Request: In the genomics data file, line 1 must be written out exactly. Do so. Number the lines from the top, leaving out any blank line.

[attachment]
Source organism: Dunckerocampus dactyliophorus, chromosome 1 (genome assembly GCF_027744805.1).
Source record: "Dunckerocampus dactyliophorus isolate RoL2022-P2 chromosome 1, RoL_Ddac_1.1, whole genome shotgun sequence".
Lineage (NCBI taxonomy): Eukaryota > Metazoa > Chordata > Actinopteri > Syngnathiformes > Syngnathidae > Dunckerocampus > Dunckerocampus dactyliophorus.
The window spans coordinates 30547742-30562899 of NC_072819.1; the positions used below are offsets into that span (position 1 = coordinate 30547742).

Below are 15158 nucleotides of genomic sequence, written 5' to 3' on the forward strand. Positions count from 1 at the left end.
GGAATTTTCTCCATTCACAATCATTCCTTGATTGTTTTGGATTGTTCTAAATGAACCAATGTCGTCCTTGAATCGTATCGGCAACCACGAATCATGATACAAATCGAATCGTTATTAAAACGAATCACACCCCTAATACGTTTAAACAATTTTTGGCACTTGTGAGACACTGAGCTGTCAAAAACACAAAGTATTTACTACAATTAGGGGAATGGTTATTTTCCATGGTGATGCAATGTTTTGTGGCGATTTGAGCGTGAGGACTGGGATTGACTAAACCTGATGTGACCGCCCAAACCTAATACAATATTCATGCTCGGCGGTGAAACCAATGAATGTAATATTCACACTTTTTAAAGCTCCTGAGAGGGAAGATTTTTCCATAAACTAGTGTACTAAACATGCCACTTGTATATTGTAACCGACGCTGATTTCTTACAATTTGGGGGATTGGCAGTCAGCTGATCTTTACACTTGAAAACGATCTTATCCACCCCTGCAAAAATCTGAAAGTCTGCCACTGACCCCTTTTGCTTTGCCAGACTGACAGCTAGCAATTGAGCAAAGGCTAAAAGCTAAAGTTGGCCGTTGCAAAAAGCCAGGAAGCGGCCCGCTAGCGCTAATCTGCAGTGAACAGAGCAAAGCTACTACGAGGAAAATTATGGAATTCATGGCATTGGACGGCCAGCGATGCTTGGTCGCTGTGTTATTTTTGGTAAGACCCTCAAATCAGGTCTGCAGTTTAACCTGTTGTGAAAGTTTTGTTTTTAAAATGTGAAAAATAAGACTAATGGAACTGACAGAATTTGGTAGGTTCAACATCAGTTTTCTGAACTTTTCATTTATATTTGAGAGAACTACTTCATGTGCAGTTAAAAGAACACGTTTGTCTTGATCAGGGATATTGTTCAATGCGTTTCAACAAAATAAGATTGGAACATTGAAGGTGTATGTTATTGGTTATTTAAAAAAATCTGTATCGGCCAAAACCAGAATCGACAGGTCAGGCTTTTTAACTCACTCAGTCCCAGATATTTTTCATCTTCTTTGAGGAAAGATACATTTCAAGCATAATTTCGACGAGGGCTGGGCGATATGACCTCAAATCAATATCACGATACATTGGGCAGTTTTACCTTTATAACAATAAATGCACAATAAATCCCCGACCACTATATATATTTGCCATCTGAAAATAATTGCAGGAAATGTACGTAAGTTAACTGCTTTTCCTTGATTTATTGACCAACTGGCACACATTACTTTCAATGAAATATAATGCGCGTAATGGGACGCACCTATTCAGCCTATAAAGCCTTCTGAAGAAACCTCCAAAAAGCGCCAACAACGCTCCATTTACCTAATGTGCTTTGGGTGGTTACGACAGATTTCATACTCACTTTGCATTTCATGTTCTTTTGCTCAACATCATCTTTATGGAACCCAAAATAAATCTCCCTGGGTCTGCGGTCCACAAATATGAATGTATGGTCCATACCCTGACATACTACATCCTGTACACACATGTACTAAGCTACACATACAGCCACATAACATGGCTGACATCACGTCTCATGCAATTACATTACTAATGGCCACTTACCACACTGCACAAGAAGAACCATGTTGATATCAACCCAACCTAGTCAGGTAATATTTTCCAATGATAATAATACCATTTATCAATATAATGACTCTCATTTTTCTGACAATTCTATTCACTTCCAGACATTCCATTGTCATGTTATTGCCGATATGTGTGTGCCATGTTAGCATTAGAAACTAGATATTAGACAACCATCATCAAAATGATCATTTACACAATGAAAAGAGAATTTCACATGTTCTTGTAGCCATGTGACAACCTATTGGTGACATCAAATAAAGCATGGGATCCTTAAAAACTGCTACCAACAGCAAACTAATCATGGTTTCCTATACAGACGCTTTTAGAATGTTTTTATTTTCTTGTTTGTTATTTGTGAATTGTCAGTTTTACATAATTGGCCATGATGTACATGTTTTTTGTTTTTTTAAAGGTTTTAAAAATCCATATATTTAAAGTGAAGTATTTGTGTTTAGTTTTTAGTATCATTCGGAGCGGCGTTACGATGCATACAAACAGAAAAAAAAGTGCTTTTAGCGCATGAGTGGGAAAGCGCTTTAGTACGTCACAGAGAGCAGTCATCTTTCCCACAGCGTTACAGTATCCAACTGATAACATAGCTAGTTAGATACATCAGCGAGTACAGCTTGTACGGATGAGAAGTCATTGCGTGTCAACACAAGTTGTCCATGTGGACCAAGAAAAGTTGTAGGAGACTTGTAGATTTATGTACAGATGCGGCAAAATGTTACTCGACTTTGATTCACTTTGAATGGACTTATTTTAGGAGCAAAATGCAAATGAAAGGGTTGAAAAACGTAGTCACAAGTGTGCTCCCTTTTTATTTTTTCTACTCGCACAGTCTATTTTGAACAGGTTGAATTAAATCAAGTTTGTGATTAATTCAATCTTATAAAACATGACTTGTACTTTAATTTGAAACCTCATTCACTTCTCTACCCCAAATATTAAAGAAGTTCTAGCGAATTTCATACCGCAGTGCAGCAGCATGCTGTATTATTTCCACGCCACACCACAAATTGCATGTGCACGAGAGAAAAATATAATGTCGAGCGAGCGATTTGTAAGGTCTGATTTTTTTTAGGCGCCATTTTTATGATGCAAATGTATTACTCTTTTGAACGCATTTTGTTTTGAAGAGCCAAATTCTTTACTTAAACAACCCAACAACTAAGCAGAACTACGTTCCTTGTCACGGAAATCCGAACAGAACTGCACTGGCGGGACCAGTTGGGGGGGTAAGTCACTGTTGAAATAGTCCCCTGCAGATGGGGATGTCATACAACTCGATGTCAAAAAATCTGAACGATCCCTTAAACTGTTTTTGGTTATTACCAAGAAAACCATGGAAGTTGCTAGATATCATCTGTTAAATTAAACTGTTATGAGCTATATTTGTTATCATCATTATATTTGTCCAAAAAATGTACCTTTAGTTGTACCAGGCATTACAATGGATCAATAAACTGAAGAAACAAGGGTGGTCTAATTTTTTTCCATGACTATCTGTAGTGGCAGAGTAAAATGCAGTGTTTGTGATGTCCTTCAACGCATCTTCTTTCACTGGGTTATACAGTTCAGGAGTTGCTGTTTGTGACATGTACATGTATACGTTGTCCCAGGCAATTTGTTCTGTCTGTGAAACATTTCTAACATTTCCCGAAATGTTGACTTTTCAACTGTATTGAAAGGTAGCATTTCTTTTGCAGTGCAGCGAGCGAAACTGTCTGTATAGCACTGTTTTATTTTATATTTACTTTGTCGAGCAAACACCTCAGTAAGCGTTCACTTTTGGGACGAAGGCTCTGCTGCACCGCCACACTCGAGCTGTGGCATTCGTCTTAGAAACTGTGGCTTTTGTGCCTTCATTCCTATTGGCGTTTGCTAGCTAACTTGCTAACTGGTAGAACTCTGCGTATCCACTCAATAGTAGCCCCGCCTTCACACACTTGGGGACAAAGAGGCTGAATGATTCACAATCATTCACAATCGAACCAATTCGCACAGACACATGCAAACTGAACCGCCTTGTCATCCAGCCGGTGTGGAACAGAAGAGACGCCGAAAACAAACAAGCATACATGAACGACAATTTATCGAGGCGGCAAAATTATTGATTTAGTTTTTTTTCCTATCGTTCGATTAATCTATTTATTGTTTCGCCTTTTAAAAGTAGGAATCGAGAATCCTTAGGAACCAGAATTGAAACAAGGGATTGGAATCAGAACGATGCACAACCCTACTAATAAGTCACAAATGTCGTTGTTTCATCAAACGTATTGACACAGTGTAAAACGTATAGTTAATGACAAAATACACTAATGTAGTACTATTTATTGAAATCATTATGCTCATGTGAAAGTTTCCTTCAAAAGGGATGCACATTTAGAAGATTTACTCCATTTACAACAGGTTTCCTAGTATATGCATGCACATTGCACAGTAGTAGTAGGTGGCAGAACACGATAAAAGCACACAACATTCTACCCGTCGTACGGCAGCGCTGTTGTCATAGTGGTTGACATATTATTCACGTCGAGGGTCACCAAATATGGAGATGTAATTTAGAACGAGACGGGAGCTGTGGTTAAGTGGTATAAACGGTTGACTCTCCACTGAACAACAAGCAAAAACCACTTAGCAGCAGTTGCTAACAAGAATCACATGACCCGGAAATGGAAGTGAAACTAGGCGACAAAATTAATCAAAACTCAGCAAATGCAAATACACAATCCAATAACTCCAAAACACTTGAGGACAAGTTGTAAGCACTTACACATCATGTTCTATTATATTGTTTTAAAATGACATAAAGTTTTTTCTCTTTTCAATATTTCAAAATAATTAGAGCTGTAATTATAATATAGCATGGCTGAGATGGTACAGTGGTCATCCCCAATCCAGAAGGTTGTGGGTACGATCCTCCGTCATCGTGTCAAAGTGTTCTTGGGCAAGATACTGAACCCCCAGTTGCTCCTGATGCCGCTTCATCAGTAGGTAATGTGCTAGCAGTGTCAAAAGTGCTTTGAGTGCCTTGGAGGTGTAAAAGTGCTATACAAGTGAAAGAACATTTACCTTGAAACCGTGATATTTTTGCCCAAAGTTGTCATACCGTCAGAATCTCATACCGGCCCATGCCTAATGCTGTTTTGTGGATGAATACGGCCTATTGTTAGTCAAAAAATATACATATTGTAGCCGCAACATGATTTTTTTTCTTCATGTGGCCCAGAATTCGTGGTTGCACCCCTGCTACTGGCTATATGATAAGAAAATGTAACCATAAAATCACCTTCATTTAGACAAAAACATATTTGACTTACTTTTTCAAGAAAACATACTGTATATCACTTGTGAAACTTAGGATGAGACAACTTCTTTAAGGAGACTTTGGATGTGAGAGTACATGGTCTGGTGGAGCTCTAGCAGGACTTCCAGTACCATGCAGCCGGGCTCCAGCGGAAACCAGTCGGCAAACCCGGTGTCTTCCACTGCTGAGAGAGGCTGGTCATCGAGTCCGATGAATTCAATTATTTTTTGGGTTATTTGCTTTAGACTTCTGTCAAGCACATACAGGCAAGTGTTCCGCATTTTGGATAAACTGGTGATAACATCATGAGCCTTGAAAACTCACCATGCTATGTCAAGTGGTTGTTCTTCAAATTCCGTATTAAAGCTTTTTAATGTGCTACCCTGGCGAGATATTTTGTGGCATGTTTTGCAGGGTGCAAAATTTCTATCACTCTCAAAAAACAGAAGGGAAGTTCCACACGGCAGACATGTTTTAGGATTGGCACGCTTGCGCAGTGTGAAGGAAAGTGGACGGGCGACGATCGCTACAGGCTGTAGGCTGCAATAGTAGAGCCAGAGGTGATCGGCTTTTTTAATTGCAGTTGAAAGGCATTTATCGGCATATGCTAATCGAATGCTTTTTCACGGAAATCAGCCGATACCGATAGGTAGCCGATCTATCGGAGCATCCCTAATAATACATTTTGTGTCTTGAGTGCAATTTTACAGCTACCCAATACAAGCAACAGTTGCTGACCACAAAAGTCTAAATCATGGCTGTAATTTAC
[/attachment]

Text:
Source organism: Dunckerocampus dactyliophorus, chromosome 1 (genome assembly GCF_027744805.1).